The 10 Worst Entrepreneurs of 2015

January 11, 2016, 3:43 PM UTC
Sam Waksal is no stranger to biopharma controversy.
Photograph by Stuart Isett — Fortune Most Powerful Women

The biggest risk all of you face as you try to make it in the business world is that you buy into the massive hype of the entrepreneurial craze and think running a successful company is like falling off a log. It’s not. It’s really, really challenging.

While the best way to learn the ropes is through experience, another way is to understand what works and doesn’t work in the real business world. In 2015, this is what didn’t work and the ten entrepreneurs responsible. Pay attention. There are powerful lessons to be learned.

10. Ryan Grepper, founder and CEO, Coolest.

The Coolest Cooler inventor raised over $13 million to become the second-biggest Kickstarter campaign ever. That was the end of 2014. Today, Coolest is selling coolers on Amazon ahead of fulfilling commitments to its backers in order to “keep the lights on.” The good news is the product exists. The bad news is the reviews are dismal, with 28 percent giving it just “1 star,” mostly due to poor product quality and support. So not cool.

9. Sean Rad, founder and CEO, Tinder.

He’s in, he’s out, he’s in again, and he should be out again. Following in the footsteps of American Apparel’s Dov Charney, Abercrombie’s Michael Jeffries, and Lululemon’s Chip Wilson, Rad has some real issues, not to mention a serious case of foot-in-mouth disease that will continue to plague parent IAC’s Match Group, especially now that it’s a public company.

8. 50 Cent, rapper and entrepreneur.

Curtis James Jackson III, aka 50 Cent, made a fortune on a record label, on a clothing line, and as an actor. Then he reportedly made $100 million from an investment in a vitamin water company that was acquired by Coca-Cola. Last year, he filed for Chapter 11 bankruptcy protection. What went wrong? Lack of fiscal responsibility, i.e., he overspent. He’s not really broke, mind you, but using the courts to stiff creditors for $28 million is pretty low-class, if you ask me.

7. Ivan Reedman, co-founder and CEO, Torquing Group.

Less than a year after raising more than $3.4 million – a record for a European Kickstarter project – the Zano drone maker filed for “voluntary liquidation,” aka bankruptcy, stranding all but a few hundred of its 15,000 funders without the Zanos they’d purchased. Personally, I think anyone who backs high-risk projects like this is asking for trouble, but that’s just me.

6. Dan Price, founding CEO, Gravity Payments.

Price suddenly decided to raise the minimum annual salary at his 120-person credit-card-processing company to $70,000 over a three-year period. The story went viral, but that doesn’t mean it’ll work. Leveling the playing field removes incentives for managers and the enormous payroll increase may very well bankrupt the company. To make matters worse, Bloomberg recently revealed that Price’s motivation may not have been as altruistic as he made it out to be.

5. Ellen Pao, former interim CEO, Reddit.

Pao’s reign as interim chief of the popular social site was mercifully brief. In eight months, she was successful at just one thing: demonstrating a complete lack of understanding of the site and alienating just about the entire Reddit community. As with hercontroversial tenure at Silicon Valley venture firm Kleiner, Pao needs to learn that business is not about her, but about serving her stakeholders.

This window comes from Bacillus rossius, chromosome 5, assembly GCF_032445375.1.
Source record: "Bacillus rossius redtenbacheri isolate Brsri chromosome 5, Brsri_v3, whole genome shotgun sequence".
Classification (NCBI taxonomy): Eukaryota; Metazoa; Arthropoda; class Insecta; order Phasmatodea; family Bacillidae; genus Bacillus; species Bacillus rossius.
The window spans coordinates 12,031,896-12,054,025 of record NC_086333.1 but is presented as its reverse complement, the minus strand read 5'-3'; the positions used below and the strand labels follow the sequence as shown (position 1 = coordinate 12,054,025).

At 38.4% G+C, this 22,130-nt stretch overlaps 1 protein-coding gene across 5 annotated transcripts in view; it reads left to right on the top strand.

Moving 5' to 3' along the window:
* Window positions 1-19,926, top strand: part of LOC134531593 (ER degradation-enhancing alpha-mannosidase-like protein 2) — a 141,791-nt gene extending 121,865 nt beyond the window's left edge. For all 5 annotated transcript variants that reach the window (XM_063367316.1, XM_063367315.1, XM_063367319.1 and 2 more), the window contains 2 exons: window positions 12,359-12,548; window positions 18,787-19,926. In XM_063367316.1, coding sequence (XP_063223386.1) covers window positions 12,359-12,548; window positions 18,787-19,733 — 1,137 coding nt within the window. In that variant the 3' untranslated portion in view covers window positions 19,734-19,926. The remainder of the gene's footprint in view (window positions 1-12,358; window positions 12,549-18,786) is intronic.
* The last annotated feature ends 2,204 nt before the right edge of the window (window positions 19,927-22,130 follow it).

4. Tony Hsieh, founder and CEO, Zappos.

After growing the online retailer to $1 billion and selling it to Amazon, Hsieh has been experimenting with wacky management structures. Last year he transitioned to a controversial new organizational system with no managers or titles known as Holacracy. About 14 percent of the company quit and the rest are still trying to figure out what their pay and jobs are. It’s sort of nuts.

3. Gurbaksh Chahal, founder and CEO, Gravity4.

After pleading guilty to two domestic-violence charges, self-destructing in spectacular fashion, and getting fired by the board of ad-tech company RadiumOne on the eve of a planned IPO, the narcissistic serial entrepreneur is back in the news with a new assault arrest, a gender discrimination and harassment suit, and allegations of epic pill-popping. Need I say more?

2. Maren Kate Donovan, former CEO, Zirtual.

This high-flying virtual assistant startup was doing great until it tried to convert hundreds of contract workers to full-time employees. Then it crashed and burned. Sadly, that fate was preventable. If I’ve said it once I’ve said it a thousand times: the number one reason businesses fail is that they run out of cash. Every CEO must viscerally understand business and finance. Period.

1. Elizabeth Holmes, founder and CEO, Theranos.

The iconic Holmes dropped out of Stanford at 19 to disrupt the $76 billion laboratory diagnostic industry. She raised $400 million at a whopping $9 billion valuation and made an enormous PR splash after a decade in stealth mode. Then The Wall Street Journal broke a story questioning the efficacy and accuracy of the technology and Holmes has since been under fire. Looks like a major case of overhype and under-deliver to me.

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More from Entrepreneur:

Why Entrepreneurs Should Pass on an MBA

10 Mindsets of a True Winner

50 Thoughts That Can Motivate You to Do Anything

These 10 stories represent some of the most common pitfalls that entrepreneurs face. And if you follow the links, you’ll learn more. I think the most important takeaway is this: with rare exception, these are all very smart and very capable people. That’s just how hard it is to build a successful growing business over the long haul. Never underestimate the challenge.

This piece was originally published on Entrepreneur.